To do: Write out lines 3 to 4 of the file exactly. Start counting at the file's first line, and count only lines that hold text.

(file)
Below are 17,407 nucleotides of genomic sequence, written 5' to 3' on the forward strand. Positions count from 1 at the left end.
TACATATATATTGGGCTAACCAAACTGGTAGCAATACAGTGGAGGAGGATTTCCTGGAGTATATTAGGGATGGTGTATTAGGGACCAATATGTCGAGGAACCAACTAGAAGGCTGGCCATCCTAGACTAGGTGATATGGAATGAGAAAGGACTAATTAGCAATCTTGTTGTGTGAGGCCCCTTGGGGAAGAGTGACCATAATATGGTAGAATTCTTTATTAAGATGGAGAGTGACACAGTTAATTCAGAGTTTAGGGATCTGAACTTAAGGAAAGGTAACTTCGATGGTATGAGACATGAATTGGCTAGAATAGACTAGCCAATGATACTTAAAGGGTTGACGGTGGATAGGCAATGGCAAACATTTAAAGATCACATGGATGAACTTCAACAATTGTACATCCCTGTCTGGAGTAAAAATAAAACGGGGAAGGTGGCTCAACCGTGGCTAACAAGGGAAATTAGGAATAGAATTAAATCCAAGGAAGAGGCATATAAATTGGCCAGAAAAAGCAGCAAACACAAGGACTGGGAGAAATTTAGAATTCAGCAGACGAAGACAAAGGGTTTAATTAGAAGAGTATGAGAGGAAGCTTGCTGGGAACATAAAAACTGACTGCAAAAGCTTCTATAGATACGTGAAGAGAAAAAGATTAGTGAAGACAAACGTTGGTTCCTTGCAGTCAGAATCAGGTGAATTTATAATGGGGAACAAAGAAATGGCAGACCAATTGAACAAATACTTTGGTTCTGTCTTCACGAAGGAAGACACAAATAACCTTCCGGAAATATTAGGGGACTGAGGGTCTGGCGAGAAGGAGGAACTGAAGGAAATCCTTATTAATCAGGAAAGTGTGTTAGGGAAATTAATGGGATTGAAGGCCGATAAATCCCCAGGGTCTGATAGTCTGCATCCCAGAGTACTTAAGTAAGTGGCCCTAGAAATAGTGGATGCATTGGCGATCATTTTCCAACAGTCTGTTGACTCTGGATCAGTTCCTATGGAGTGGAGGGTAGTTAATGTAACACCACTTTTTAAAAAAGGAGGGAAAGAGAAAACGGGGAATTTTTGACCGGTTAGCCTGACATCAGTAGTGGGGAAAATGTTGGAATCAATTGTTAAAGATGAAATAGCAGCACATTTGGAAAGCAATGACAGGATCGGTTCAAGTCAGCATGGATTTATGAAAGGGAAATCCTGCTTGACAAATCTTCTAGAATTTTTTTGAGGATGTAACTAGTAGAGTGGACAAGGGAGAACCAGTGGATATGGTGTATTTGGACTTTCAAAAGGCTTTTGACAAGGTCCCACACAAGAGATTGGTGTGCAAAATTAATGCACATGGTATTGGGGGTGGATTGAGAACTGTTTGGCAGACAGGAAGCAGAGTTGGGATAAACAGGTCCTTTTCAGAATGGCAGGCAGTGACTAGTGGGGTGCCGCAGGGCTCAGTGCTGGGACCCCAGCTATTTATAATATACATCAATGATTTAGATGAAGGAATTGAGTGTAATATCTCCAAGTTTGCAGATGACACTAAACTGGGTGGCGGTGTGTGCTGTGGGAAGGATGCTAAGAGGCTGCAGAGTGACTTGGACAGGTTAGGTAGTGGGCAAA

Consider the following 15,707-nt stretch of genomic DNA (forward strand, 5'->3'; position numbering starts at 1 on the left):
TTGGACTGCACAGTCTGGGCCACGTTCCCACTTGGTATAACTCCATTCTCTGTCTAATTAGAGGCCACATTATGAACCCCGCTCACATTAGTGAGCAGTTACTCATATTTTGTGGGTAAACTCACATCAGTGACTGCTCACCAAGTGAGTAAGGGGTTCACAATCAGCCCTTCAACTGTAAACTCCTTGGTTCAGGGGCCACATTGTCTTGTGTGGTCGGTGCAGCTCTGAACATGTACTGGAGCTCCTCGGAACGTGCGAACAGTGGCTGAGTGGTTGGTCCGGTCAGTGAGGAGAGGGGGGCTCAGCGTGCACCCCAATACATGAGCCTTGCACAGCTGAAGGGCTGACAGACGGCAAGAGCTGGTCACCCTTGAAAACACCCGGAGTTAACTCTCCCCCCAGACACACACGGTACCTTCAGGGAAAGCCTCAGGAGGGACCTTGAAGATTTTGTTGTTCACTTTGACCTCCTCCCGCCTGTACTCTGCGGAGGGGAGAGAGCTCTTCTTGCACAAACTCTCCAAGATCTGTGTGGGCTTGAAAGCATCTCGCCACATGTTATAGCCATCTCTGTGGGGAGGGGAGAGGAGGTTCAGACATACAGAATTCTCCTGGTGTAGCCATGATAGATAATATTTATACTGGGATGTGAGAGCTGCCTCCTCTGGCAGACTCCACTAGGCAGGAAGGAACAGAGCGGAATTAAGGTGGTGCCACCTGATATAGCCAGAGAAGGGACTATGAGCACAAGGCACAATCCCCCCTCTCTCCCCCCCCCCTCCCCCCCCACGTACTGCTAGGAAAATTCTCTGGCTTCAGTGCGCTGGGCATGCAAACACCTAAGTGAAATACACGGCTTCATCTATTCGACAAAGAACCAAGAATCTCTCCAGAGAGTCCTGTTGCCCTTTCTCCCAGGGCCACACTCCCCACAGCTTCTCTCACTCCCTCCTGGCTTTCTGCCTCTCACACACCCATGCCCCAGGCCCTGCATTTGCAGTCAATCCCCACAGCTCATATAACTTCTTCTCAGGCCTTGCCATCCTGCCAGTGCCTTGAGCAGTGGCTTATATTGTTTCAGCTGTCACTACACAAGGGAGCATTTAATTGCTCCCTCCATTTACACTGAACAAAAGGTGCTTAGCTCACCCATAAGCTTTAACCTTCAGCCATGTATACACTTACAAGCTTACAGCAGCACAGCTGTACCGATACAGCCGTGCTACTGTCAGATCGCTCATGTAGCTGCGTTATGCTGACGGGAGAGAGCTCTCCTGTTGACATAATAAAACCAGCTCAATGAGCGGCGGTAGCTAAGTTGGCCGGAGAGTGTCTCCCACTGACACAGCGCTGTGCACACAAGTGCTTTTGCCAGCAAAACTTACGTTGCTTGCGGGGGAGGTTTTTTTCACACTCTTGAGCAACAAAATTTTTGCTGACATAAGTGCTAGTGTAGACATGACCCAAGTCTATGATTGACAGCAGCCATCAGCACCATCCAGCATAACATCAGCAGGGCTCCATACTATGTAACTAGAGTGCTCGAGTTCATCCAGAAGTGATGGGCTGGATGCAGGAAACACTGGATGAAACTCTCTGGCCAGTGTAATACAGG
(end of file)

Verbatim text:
Consider the following 15,707-nt stretch of genomic DNA (forward strand, 5'->3'; position numbering starts at 1 on the left):
TTGGACTGCACAGTCTGGGCCACGTTCCCACTTGGTATAACTCCATTCTCTGTCTAATTAGAGGCCACATTATGAACCCCGCTCACATTAGTGAGCAGTTACTCATATTTTGTGGGTAAACTCACATCAGTGACTGCTCACCAAGTGAGTAAGGGGTTCACAATCAGCCCTTCAACTGTAAACTCCTTGGTTCAGGGGCCACATTGTCTTGTGTGGTCGGTGCAGCTCTGAACATGTACTGGAGCTCCTCGGAACGTGCGAACAGTGGCTGAGTGGTTGGTCCGGTCAGTGAGGAGAGGGGGGCTCAGCGTGCACCCCAATACATGAGCCTTGCACAGCTGAAGGGCTGACAGACGGCAAGAGCTGGTCACCCTTGAAAACACCCGGAGTTAACTCTCCCCCCAGACACACACGGTACCTTCAGGGAAAGCCTCAGGAGGGACCTTGAAGATTTTGTTGTTCACTTTGACCTCCTCCCGCCTGTACTCTGCGGAGGGGAGAGAGCTCTTCTTGCACAAACTCTCCAAGATCTGTGTGGGCTTGAAAGCATCTCGCCACATGTTATAGCCATCTCTGTGGGGAGGGGAGAGGAGGTTCAGACATACAGAATTCTCCTGGTGTAGCCATGATAGATAATATTTATACTGGGATGTGAGAGCTGCCTCCTCTGGCAGACTCCACTAGGCAGGAAGGAACAGAGCGGAATTAAGGTGGTGCCACCTGATATAGCCAGAGAAGGGACTATGAGCACAAGGCACAATCCCCCCTCTCTCCCCCCCCCCTCCCCCCCCACGTACTGCTAGGAAAATTCTCTGGCTTCAGTGCGCTGGGCATGCAAACACCTAAGTGAAATACACGGCTTCATCTATTCGACAAAGAACCAAGAATCTCTCCAGAGAGTCCTGTTGCCCTTTCTCCCAGGGCCACACTCCCCACAGCTTCTCTCACTCCCTCCTGGCTTTCTGCCTCTCACACACCCATGCCCCAGGCCCTGCATTTGCAGTCAATCCCCACAGCTCATATAACTTCTTCTCAGGCCTTGCCATCCTGCCAGTGCCTTGAGCAGTGGCTTATATTGTTTCAGCTGTCACTACACAAGGGAGCATTTAATTGCTCCCTCCATTTACACTGAACAAAAGGTGCTTAGCTCACCCATAAGCTTTAACCTTCAGCCATGTATACACTTACAAGCTTACAGCAGCACAGCTGTACCGATACAGCCGTGCTACTGTCAGATCGCTCATGTAGCTGCGTTATGCTGACGGGAGAGAGCTCTCCTGTTGACATAATAAAACCAGCTCAATGAGCGGCGGTAGCTAAGTTGGCCGGAGAGTGTCTCCCACTGACACAGCGCTGTGCACACAAGTGCTTTTGCCAGCAAAACTTACGTTGCTTGCGGGGGAGGTTTTTTTCACACTCTTGAGCAACAAAATTTTTGCTGACATAAGTGCTAGTGTAGACATGACCCAAGTCTATGATTGACAGCAGCCATCAGCACCATCCAGCATAACATCAGCAGGGCTCCATACTATGTAACTAGAGTGCTCGAGTTCATCCAGAAGTGATGGGCTGGATGCAGGAAACACTGGATGAAACTCTCTGGCCAGTGTAATACAGG